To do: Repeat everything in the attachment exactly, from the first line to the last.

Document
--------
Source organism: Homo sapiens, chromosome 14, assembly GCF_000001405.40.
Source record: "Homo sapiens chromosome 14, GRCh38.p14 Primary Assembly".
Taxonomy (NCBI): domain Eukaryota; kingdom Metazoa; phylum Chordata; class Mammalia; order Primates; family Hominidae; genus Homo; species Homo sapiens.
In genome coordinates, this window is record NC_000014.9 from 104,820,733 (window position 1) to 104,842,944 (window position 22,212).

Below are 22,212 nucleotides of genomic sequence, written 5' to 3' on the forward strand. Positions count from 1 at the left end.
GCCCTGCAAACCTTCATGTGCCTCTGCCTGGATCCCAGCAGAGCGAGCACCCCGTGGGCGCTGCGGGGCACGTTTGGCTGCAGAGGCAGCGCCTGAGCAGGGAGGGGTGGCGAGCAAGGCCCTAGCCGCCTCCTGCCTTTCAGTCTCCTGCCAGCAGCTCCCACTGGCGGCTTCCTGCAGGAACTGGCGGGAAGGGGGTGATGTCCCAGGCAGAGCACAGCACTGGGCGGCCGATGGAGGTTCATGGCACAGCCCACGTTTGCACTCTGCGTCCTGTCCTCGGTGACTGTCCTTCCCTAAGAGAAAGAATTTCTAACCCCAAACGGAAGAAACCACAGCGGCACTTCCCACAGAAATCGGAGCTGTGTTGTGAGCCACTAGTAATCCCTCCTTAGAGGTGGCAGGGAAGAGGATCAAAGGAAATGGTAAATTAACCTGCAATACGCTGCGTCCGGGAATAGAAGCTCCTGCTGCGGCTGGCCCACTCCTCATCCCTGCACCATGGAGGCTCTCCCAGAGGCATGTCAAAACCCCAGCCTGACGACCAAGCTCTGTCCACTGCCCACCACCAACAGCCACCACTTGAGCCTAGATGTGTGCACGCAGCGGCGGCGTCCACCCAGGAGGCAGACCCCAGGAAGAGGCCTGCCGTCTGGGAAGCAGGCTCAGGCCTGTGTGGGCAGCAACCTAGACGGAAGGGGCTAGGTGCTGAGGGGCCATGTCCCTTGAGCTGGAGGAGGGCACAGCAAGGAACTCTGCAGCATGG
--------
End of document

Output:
Source organism: Homo sapiens, chromosome 14, assembly GCF_000001405.40.
Source record: "Homo sapiens chromosome 14, GRCh38.p14 Primary Assembly".
Taxonomy (NCBI): domain Eukaryota; kingdom Metazoa; phylum Chordata; class Mammalia; order Primates; family Hominidae; genus Homo; species Homo sapiens.
In genome coordinates, this window is record NC_000014.9 from 104,820,733 (window position 1) to 104,842,944 (window position 22,212).

Below are 22,212 nucleotides of genomic sequence, written 5' to 3' on the forward strand. Positions count from 1 at the left end.
GCCCTGCAAACCTTCATGTGCCTCTGCCTGGATCCCAGCAGAGCGAGCACCCCGTGGGCGCTGCGGGGCACGTTTGGCTGCAGAGGCAGCGCCTGAGCAGGGAGGGGTGGCGAGCAAGGCCCTAGCCGCCTCCTGCCTTTCAGTCTCCTGCCAGCAGCTCCCACTGGCGGCTTCCTGCAGGAACTGGCGGGAAGGGGGTGATGTCCCAGGCAGAGCACAGCACTGGGCGGCCGATGGAGGTTCATGGCACAGCCCACGTTTGCACTCTGCGTCCTGTCCTCGGTGACTGTCCTTCCCTAAGAGAAAGAATTTCTAACCCCAAACGGAAGAAACCACAGCGGCACTTCCCACAGAAATCGGAGCTGTGTTGTGAGCCACTAGTAATCCCTCCTTAGAGGTGGCAGGGAAGAGGATCAAAGGAAATGGTAAATTAACCTGCAATACGCTGCGTCCGGGAATAGAAGCTCCTGCTGCGGCTGGCCCACTCCTCATCCCTGCACCATGGAGGCTCTCCCAGAGGCATGTCAAAACCCCAGCCTGACGACCAAGCTCTGTCCACTGCCCACCACCAACAGCCACCACTTGAGCCTAGATGTGTGCACGCAGCGGCGGCGTCCACCCAGGAGGCAGACCCCAGGAAGAGGCCTGCCGTCTGGGAAGCAGGCTCAGGCCTGTGTGGGCAGCAACCTAGACGGAAGGGGCTAGGTGCTGAGGGGCCATGTCCCTTGAGCTGGAGGAGGGCACAGCAAGGAACTCTGCAGCATGG